# Help me to find a way to do this repetitive stuff

I'm trying to do this:

p = 10;
a = ToString[N[Sqrt[3], p^2 - 1]];

a = Characters[a ];
b = Table[ToString[n], {n, 0, 9}];
n = 0; i = 0;
a = StringReplace[a, "." -> "g"];

a /. ToString[0] -> Graphics[{CMYKColor[1, 0, 0, 0], Rectangle[]}]


The idea is to replace the numbers, with a rectangle of each color - small numbers are brighter, bigger numbers are dark, the point is to be transformed in a green square.

But for doing this, I must repeat the code a lot:

    a /.
ToString[0] -> Graphics[{CMYKColor[0, 0, 0, 0], Rectangle[]}]  /.
ToString[1] -> Graphics[{CMYKColor[1, 0, 0, 0], Rectangle[]}]  /.
ToString[2] -> Graphics[{CMYKColor[2, 0, 0, 0], Rectangle[]}]  /.
ToString[3] -> Graphics[{CMYKColor[3, 0, 0, 0], Rectangle[]}] ...


I tried to use Table, but it didn't work. I was trying the following:

Table[a /. ToString[o] -> Graphics[{CMYKColor[o, 0, 0, 0], Rectangle[]}], {0, 0, 9}]


But it didn't work. What would be a nice way to do this?

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What about g? With what do you want to be replaced with? –  Spawn1701D Apr 13 '13 at 7:17
The g is the point, I switched it because I couldn't make /. ToString[.] -> Graphics[{CMYKColor[x/a1, x/10, 0, x/a3], Rectangle[]}] work. –  Vÿska Apr 13 '13 at 7:19
And what values x,a1,a3 have? –  Spawn1701D Apr 13 '13 at 7:21
Why do you convert to strings? And what are b, n for? I'd just use: Graphics[{CMYKColor[#/10, 0, 0, 0], , Rectangle[]}, ImageSize -> 25] & /@ RealDigits[Sqrt[3], 10, p^2 - 1][[1]] or any other color scheme, as in @Spawn1701D 's answer... but I guess I am missing something –  Pinguin Dirk Apr 13 '13 at 7:40
@PinguinDirk you have to make an exception for the . but apart from that this is the fastest solution. –  Spawn1701D Apr 13 '13 at 7:45

(Too long for a comment now)

looking at the question, I understand you want to take all digits (up to p^2-1) of a given number and map that to colors. Here's how I'd do it:

p=10;


and then, using RealDigits:

Graphics[{CMYKColor[#/9, 0, 0, 0], , Rectangle[]},
ImageSize -> 25] & /@ RealDigits[Sqrt[3], 10, p^2 - 1][[1]]


Note that this does not account for integer- or fractional parts. For that, one might split up the list accordingly or e.g. do:

Map[Graphics[{CMYKColor[#/9, 0, 0, 0], , Rectangle[]},
ImageSize ->
25] &, #] & /@ (RealDigits /@ {IntegerPart@#,
FractionalPart@#} &@N[Sqrt[3], p^2 - 1])[[All, 1]]


to get first a list of the rectangles corresponding to the integer part and then, secondly, for the fractional part. From your question, I cannot see what you might want, thus I leave the output mostly unformatted as a list.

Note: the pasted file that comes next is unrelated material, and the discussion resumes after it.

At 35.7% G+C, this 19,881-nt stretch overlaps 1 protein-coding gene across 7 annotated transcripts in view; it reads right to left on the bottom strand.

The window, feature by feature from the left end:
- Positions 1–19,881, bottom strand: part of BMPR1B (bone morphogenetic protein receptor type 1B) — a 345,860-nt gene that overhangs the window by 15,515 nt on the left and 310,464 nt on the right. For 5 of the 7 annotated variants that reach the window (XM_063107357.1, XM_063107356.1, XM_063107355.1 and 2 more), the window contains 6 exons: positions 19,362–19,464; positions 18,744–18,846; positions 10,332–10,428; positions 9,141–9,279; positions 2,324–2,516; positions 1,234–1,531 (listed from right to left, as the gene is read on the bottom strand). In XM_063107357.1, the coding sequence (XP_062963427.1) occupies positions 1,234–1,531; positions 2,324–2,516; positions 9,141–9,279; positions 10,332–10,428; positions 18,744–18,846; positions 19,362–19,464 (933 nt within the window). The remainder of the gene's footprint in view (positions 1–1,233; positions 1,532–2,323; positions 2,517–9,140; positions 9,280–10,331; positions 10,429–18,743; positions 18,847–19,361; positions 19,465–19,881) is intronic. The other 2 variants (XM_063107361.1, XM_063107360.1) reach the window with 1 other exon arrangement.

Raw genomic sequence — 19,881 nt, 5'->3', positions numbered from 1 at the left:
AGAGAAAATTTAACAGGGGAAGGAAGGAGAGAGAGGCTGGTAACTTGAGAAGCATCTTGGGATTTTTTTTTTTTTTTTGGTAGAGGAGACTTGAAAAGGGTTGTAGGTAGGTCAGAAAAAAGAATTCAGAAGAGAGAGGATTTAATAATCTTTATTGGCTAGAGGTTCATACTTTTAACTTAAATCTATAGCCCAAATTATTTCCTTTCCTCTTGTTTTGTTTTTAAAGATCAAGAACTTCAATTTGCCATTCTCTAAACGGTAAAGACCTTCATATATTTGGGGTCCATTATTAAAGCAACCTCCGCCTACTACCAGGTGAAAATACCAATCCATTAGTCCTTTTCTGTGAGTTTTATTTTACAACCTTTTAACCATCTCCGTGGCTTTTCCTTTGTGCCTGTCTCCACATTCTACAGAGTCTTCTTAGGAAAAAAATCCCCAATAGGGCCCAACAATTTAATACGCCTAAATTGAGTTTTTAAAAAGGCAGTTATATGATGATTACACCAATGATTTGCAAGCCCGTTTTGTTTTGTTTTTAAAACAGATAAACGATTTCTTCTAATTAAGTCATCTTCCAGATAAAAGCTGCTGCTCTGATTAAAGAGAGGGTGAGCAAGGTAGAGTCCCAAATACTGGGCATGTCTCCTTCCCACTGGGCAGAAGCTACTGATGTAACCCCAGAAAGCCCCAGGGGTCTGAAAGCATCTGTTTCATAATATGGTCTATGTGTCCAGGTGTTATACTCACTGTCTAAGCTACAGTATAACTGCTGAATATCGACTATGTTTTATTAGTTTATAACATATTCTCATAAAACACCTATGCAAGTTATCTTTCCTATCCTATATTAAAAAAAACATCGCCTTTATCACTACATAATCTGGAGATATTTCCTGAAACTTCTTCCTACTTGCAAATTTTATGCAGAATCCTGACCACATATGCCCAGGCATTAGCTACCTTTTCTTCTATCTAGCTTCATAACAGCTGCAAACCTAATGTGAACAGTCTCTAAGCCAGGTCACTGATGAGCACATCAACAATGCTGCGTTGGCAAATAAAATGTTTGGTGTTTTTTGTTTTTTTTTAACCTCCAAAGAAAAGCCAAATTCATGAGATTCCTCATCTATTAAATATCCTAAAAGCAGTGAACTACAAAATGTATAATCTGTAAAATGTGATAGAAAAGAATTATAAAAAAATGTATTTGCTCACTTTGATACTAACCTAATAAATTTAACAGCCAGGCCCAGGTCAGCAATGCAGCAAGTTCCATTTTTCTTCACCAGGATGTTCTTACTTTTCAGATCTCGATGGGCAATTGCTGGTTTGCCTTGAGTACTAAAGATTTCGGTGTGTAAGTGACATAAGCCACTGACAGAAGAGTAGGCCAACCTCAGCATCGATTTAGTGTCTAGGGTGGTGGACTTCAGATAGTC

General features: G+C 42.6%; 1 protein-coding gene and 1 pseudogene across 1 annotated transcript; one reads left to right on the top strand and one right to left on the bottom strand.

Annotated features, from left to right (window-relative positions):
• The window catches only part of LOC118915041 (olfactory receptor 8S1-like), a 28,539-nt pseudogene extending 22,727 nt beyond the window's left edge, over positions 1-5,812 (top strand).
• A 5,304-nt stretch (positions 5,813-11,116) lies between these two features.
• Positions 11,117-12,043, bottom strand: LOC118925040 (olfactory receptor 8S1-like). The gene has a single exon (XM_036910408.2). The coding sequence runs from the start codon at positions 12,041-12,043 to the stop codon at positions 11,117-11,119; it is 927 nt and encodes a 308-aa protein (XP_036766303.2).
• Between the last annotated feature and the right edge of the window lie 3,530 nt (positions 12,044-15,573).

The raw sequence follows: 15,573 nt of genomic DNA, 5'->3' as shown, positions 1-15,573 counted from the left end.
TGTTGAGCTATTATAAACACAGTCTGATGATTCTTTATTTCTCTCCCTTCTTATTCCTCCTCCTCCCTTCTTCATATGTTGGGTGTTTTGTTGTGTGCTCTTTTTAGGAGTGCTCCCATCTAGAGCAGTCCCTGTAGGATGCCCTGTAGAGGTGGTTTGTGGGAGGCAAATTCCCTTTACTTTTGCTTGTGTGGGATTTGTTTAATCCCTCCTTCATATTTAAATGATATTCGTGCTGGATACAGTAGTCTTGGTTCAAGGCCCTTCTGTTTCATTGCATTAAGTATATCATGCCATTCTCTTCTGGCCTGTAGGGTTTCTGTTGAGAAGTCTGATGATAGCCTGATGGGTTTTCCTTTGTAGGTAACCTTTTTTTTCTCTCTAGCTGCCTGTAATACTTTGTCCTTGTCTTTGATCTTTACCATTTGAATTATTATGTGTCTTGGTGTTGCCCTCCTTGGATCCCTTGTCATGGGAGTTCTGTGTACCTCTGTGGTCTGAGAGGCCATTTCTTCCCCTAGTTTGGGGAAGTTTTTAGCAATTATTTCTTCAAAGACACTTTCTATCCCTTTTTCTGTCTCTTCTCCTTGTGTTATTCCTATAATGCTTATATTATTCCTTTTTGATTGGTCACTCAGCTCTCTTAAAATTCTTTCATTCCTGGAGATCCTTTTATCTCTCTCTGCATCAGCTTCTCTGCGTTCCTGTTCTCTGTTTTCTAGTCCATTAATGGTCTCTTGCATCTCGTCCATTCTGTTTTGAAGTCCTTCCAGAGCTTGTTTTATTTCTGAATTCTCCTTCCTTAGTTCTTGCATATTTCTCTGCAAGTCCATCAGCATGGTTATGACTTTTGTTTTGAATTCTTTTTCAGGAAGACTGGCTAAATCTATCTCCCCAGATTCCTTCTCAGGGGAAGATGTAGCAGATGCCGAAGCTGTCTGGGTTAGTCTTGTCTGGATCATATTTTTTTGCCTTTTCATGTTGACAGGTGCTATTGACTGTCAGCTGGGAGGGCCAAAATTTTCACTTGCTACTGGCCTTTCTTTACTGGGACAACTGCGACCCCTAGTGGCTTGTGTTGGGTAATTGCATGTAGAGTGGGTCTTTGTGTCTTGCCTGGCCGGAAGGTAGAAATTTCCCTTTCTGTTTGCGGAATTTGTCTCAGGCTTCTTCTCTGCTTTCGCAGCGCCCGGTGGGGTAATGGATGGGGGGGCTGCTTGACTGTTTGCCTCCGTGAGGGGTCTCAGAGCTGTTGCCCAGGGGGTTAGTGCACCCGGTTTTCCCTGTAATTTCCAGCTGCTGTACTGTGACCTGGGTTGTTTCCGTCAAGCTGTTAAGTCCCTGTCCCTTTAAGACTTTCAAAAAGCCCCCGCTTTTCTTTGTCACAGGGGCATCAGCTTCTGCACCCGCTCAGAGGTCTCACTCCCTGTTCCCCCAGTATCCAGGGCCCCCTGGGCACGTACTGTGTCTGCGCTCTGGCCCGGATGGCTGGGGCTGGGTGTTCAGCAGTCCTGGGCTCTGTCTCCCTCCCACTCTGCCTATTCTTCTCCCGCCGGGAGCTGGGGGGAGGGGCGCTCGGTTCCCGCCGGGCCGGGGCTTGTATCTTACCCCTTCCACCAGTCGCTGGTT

Using Table (based on the first approach), you could use:

Table[Graphics[{CMYKColor[i/9, 0, 0, 0], , Rectangle[]},
ImageSize -> 25], {i, RealDigits[Sqrt[2], 10, p^2 - 1][[1]]}]


Also, see @Spawn1701D 's answer for the use of any other (fancy) colorscheme.

And, not to forget: maybe you'd like (your avatar suggests so...):

ArrayPlot[RealDigits[\[Pi], 10, p^2][[1]]~Partition~p,
ColorFunction -> "Rainbow"]


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note that I focused on the "repetitive" stuff and tried to give generic outputs that should allow to insert green squares where ever wanted, needed, desired. I hope this helps! –  Pinguin Dirk Apr 13 '13 at 13:10

The idea is to replace the numbers, with a rectangle of each color - small numbers are brighter, bigger numbers are dark, the point is to \ be transformed in a green square.

And borrowing the code from @Pinguin

p = 50;
ArrayPlot[RealDigits[\[Pi], 10, p^2][[1]]~Partition~p,
ColorFunction -> (RGBColor[0, 1 - #, 0] &)]


p = 10;
s = Flatten@ConstantArray[Range[0, 9], p];
ArrayPlot[NestList[RotateLeft[#, 1] &, s, p p],
ColorFunction -> (RGBColor[0, 1 - #, 0] &)]


-

Try this command

a /. s : Except["g", _String] :> Graphics[{CMYKColor[ToExpression[s]/10, 0, 0, 0],
Rectangle[]}]


but this is a more colorful one:

a /. s : Except["g", _String] :> Graphics[{ColorData["Rainbow"][ToExpression[s]/10],
Rectangle[]}]


and if you want just green:

a /. s : Except["g", _String] :> Graphics[{RGBColor[0, 1 - ToExpression[s]/10, 0],
Rectangle[]}]

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Check on the online help of Mathematica the command ColorData there a slew of different color schemes to choose from. –  Spawn1701D Apr 13 '13 at 7:18
Also if you want to control the brightness Hue is better. –  Spawn1701D Apr 13 '13 at 7:24